Chiropractic is a unique type of healthcare that operates under the simple premise that the STRUCTURAL ALIGNMENT OF THE SPINE DICTATES THE FUNCTION OF THE BODY. The nervous system, which is contained and courses through the spinal column, controls all body functions and processes. Changes in the alignment of the spinal column can cause interference within the nervous system. This condition is called a “SUBLUXATION.”
A subluxation is simply a misalignment of the bones in the spine resulting in mechanical stress to the surrounding nerves, muscles, ligaments, and discs. Subluxations can cause pain, disc and joint degeneration (arthritis) and they can cause more complex, systemic health conditions, such as breathing or digestive problems. A chiropractor is the only type of doctor in the field of healthcare trained to detect and correct spinal misalignments.
Spinal misalignments are determined by an examination and x-rays. Once the location and direction of the spinal misalignments are determined, the chiropractor performs a series of adjustments to return the spine to its proper position. Other procedures, such as spinal exercises, may also be performed to help strengthen the surrounding muscles to hold the spine in its new, realigned position. Maintaining normal spinal alignment with chiropractic care is a vital necessity for good health.
History of Chiropractic
Manual treatment of the spine and other joints in the body has been used for thousands of years. Ancient hieroglyphics (wall writings) from China and Greece dating between 2700 B.C. and 1500 B.C. have shown chiropractic-type adjustments being performed to treat low back pain. In fact, Hippocrates, the famous Greek physician published a text detailing the importance of manual manipulation. In one of his writings he said, “Get knowledge of the spine, for this is the requisite for many diseases.”
The chiropractic profession officially began in 1895 when Daniel David Palmer restored the hearing of a deaf man in Davenport, Iowa. Here is how D.D. Palmer described the event:
“Harvey Lillard, a janitor, in the Ryan Block, where I had my office, had been so deaf for 17 years that he could not hear the racket of a wagon on the street or the ticking of a watch. I made inquiry as to the cause of his deafness and was informed that when he was exerting himself in a cramped, stooping position, he felt something give way in his back and immediately became deaf. An examination showed a vertebra racked from its normal position. I reasoned that if that vertebra was replaced, the man’s hearing should be restored. With this objective in view, a half-hour’s talk persuaded Mr. Lillard to allowed me to replace it. I racked it into position by using the spinous process as a lever and soon the man could hear as before.”
Palmer asked a patient and friend, Rev. Samuel Weed, to help him name his new discovery. He suggested combining the latin words cheiros and praktikos (meaning “done by hand”) to describe Palmer’s treatment method, creating the term “chiropractic.” In 1896, Palmer went on to open the Palmer School of Chiropractic in Davenport, Iowa, which continues to train doctors of chiropractic to this day.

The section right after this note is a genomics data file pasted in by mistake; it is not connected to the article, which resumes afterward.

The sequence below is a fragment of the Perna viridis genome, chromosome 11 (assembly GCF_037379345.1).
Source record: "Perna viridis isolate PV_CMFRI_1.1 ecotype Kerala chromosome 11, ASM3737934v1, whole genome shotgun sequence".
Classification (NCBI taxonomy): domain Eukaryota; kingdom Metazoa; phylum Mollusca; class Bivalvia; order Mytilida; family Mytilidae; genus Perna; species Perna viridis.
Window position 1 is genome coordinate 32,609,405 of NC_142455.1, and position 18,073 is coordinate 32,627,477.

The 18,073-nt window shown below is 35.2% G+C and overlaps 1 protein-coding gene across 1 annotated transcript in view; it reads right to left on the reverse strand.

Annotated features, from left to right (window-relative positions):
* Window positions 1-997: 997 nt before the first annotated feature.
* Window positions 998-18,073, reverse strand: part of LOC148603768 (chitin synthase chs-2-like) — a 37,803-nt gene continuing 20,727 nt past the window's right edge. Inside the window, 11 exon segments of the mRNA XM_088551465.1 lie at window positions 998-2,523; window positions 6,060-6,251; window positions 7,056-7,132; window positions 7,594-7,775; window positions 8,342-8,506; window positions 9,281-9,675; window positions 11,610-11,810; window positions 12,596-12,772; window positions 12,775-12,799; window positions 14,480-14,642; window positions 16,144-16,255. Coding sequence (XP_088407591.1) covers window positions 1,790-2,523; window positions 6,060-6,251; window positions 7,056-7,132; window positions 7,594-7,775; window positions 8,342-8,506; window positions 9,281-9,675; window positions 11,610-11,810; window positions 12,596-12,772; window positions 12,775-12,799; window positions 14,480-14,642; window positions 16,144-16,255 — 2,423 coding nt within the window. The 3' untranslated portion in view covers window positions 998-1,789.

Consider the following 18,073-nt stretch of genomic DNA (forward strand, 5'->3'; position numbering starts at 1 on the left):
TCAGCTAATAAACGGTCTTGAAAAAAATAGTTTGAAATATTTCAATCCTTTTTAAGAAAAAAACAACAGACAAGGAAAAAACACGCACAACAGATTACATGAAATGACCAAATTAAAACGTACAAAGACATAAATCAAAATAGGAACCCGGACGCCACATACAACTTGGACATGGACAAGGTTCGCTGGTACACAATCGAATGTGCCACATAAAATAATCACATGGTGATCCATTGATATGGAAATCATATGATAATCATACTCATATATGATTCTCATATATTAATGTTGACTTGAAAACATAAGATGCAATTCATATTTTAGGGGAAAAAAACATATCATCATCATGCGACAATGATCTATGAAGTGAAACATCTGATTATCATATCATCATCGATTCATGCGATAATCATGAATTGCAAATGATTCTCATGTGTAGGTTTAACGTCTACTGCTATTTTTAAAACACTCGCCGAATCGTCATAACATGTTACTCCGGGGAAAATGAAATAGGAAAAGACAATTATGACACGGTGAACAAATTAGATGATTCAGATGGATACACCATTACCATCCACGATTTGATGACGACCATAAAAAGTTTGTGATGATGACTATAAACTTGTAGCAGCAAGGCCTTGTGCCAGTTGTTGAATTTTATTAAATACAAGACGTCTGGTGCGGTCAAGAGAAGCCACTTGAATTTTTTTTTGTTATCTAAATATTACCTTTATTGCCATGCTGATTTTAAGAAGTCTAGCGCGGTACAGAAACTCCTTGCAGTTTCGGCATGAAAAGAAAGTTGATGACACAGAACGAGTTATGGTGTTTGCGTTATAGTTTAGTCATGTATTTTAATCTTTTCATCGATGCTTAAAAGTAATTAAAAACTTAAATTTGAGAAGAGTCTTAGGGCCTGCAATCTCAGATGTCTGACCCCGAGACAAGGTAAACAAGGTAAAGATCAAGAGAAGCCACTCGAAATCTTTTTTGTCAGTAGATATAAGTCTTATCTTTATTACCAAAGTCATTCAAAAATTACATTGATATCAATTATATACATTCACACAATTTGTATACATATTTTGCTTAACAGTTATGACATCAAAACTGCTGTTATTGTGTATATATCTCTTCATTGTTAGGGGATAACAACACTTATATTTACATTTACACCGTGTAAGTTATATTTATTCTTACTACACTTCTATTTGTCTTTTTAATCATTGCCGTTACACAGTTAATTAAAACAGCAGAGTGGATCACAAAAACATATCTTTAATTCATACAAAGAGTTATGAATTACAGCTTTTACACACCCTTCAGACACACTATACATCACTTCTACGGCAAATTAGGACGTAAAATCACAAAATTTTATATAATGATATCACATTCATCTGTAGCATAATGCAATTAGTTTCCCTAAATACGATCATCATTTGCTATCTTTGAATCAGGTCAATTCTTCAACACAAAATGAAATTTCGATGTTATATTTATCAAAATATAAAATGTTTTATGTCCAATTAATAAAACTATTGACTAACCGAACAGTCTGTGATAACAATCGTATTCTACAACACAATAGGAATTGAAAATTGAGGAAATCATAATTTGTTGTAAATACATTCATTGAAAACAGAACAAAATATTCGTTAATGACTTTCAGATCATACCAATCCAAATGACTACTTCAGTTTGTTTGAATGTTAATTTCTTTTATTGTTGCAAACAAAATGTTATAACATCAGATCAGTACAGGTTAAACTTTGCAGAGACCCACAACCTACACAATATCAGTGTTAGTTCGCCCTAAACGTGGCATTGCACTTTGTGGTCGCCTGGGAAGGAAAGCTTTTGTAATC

Many patients who visited a chiropractor in the early years did so because traditional medicine failed to help them. Chiropractors and their patients experienced many “healing miracles” from spinal adjustments. However, some of the chiropractors were arrested for practicing medicine without a license. Attorneys would argue that chiropractors did not practice medicine because they were not prescribing drugs or performing surgery.
In the mid 1900’s, the medical profession was taking notice of chiropractic’s success. In 1963, the American Medical Association (AMA) attempted to contain and eliminate chiropractic by distributing media with information designed to defame chiropractic. In 1975, an anonymous, disgruntled AMA employee released information to the press concerning AMA’s agenda to eliminate chiropractic. In 1976, five Chicago chiropractors filed a lawsuit against the AMA for violating antitrust laws. After years of litigation, the Supreme Court found the AMA guilty which finally ended the medical profession’s assault on chiropractic. Today, chiropractors and medical doctors refer patients to each other and work side by side in multidisciplinary clinics.
Over the last several decades, hundreds of research studies have been published supporting the science of chiropractic. Studies have confirmed its effectiveness for numerous health conditions, reduced health care costs, and better safety record and recovery rates compared to medical care. Most importantly, studies have shown high rates of satisfied patients. Chiropractic is so beneficial and cost effective that it is covered by Medicare and many health insurance plans.